Creative Tactic 3D Sigma ReviewManufacturer: Creative
UK price (as reviewed): £75.21
US price (as reviewed: $89.99
The Creative Tactic 3D Sigma has big boots to fill. We loved its predecessor, the Creative Sound Blaster Arena, so much that it walked away with a Premium Grade award and a Labs test victory. No pressure then.
The Sigma gets off to a good start, though, as the headset looks the business. The inner detailing on the back of the cups is a particular highlight, although the plastic that covers it has a tendency to pick up fingerprints.
Sound input is handled by a detachable microphone that attaches to the bottom of the left ear cup. The microphone boom is extremely flexible so you’ll have no problem positioning it to suit your needs.
Meanwhile, the ear cups have a closed-back, circumaural design, so they sit around your whole ear rather than on top of it. The leatherette-covered ear cup padding is also extremely soft and comfortable, and the pressure exerted by the headband is enough to keep the cups in place, but not so much as to cause headaches or make you feel as if it’s squashing your head.
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The Sigma can be hooked up to your PC via a pair of 3.5mm jacks or a USB adaptor. Using the 3.5mm jacks will reap the benefit of any dedicated sound card, while using the USB adaptor gives access to Creative’s Tactic(3D) control panel software. Using Tactic(3D), almost every aspect of the Sigma’s sound can be tweaked, including options for surround-sound emulation and dialogue optimisation.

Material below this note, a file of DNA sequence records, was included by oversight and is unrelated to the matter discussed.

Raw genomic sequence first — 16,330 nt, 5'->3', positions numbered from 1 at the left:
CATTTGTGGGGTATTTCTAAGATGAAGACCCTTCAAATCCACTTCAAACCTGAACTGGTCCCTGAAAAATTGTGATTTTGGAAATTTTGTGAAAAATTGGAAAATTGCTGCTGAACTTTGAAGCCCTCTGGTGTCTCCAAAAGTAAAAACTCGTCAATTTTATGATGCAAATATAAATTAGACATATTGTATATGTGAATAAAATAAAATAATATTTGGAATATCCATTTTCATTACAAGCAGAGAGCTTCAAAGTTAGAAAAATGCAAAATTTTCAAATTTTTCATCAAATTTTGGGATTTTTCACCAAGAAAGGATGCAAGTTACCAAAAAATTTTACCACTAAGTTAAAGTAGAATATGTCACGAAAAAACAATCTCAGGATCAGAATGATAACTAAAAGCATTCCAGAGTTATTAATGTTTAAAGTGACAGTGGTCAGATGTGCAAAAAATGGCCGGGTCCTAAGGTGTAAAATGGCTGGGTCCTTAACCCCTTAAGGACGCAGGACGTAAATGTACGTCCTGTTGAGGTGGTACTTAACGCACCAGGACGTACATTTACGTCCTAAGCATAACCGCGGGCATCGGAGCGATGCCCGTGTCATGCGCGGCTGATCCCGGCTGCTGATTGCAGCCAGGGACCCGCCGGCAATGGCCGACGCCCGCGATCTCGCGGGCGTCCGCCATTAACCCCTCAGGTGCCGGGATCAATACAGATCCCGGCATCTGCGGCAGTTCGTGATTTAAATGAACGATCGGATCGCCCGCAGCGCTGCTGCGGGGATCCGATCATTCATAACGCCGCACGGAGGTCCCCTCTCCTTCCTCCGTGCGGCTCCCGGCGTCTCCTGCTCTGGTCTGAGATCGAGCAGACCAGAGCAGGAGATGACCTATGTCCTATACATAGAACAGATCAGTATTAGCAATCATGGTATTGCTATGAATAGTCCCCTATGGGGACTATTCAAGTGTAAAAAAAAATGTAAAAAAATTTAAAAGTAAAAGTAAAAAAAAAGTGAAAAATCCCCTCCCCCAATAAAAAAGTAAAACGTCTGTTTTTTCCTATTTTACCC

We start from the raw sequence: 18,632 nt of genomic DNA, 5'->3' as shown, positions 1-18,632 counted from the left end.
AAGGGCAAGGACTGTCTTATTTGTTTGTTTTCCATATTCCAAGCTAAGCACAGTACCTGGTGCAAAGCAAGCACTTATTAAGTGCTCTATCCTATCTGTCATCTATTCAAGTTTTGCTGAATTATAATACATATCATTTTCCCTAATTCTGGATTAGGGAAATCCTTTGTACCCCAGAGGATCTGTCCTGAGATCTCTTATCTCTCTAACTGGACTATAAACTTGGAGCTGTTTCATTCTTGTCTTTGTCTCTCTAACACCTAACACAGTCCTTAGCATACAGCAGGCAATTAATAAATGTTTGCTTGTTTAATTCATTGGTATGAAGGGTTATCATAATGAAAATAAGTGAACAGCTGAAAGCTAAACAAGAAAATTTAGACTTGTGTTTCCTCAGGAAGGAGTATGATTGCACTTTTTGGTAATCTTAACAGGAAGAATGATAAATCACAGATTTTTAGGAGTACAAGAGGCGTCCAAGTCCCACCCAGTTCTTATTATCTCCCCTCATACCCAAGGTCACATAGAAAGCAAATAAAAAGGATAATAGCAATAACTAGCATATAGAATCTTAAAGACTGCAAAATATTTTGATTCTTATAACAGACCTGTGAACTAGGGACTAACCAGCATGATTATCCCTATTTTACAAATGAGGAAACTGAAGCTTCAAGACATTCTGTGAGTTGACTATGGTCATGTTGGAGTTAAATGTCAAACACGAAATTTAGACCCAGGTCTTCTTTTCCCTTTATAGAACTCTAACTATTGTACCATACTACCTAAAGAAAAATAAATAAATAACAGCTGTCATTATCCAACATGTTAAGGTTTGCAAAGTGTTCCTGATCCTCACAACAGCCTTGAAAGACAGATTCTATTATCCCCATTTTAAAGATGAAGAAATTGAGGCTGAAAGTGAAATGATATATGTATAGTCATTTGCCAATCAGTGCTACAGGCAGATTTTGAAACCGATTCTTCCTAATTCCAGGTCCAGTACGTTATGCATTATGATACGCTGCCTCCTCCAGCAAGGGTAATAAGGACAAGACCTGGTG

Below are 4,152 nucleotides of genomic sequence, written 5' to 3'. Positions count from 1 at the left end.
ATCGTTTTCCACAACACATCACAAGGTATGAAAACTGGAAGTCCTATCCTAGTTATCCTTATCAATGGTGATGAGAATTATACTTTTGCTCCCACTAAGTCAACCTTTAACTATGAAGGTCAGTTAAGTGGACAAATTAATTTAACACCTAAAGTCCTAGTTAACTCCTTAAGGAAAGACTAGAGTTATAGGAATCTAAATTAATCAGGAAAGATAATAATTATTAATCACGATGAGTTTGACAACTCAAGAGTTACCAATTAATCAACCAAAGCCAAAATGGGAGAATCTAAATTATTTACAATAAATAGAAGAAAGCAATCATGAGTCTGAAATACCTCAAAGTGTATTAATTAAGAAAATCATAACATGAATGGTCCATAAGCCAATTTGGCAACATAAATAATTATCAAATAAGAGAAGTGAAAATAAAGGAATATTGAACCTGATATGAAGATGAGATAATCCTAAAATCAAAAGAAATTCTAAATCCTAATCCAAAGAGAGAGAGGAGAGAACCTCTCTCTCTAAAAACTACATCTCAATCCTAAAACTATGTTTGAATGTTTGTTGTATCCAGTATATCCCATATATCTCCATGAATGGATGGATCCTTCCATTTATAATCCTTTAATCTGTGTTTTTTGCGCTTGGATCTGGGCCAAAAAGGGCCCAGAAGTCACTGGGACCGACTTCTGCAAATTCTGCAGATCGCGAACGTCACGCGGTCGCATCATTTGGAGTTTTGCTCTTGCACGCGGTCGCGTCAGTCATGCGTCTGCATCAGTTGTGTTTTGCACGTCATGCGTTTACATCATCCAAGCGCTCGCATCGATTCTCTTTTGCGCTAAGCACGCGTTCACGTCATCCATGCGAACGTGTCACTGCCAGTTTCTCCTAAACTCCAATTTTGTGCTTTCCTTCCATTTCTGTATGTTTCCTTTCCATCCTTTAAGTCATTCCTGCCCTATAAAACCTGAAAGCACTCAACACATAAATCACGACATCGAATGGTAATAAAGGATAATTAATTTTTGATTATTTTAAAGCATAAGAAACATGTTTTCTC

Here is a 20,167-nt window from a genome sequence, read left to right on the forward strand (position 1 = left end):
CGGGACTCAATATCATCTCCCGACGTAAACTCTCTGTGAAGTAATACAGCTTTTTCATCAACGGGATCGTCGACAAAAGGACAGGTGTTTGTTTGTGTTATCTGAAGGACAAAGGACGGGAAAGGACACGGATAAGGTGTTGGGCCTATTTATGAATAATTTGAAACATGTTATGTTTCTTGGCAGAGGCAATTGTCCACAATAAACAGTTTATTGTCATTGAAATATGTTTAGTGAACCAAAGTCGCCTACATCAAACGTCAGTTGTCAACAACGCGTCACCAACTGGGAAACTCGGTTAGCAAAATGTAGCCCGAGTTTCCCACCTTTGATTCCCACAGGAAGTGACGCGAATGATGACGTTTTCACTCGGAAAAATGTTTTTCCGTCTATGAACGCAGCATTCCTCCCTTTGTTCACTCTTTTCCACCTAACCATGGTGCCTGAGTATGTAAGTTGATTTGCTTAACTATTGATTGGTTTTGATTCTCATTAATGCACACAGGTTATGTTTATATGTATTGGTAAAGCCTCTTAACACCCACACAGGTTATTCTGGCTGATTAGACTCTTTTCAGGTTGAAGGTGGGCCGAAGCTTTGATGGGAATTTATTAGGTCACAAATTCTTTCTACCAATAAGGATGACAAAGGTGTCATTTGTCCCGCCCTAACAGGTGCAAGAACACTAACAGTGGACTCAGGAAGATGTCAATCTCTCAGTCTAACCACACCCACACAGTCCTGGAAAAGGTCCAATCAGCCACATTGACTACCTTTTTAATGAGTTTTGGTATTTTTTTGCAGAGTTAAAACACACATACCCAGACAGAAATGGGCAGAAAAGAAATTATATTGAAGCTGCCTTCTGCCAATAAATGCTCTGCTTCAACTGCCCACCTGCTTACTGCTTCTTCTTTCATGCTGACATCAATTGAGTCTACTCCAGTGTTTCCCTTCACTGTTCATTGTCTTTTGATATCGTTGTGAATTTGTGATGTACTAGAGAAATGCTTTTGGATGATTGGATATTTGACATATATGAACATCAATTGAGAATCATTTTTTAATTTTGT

Also present is Creative’s proprietary Crystalizer technology, which helps to boost mid-range tones and sharp percussive sounds in music and games. You’ll probably need this too, as the Sigma's out-of-the-box sound is very bass-heavy.
Even fairly neutral guitar tracks such as Death Cab’s Soul Meets Body sounded fat and flabby due to the amount of bass introduced by the Sigma. However, tweaking the audio in Tactic(3D) helped to reduce the bass level, and produced a far more detailed and elegant sound.
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This nudged the sound quality from good to great, with even Enter Shikari’s fast-paced trance metal sounding defined and sharp, although we’d prefer it if the software didn’t require quite so much tinkering. The final notable feature is the sheer amount of volume on tap; the cans reach incredible levels. While we don’t recommend that you deafen yourself, an excess of volume is better than a lack of it.
The Sigma is a somewhat schizophrenic beast. If you connect it via its 3.5mm jacks, its bass is overwhelming, and so the Razer Carcharias
beats it in terms of sound quality and clarity. However, if you don’t mind connecting the Sigma via its USB adaptor, gaining access to the Tactic(3D), it presents stiff competition to the Carcharias.
Essentially, those wishing to connect via a sound card are better off with the Carcharias, while those happy to connect via USB should opt for the Sigma; it matches the Carcharias for sound quality, but also provides oodles of volume and a removable microphone too.
- Sound Quality
Creative Tactic3D Sigma
- Cup type Circumaural
- Connection Wired, 3.5mm mini-jack, USB
- Driver(s) 50mm
- Frequency response 20Hz to 20kHz
- Impedance <2.2 ohms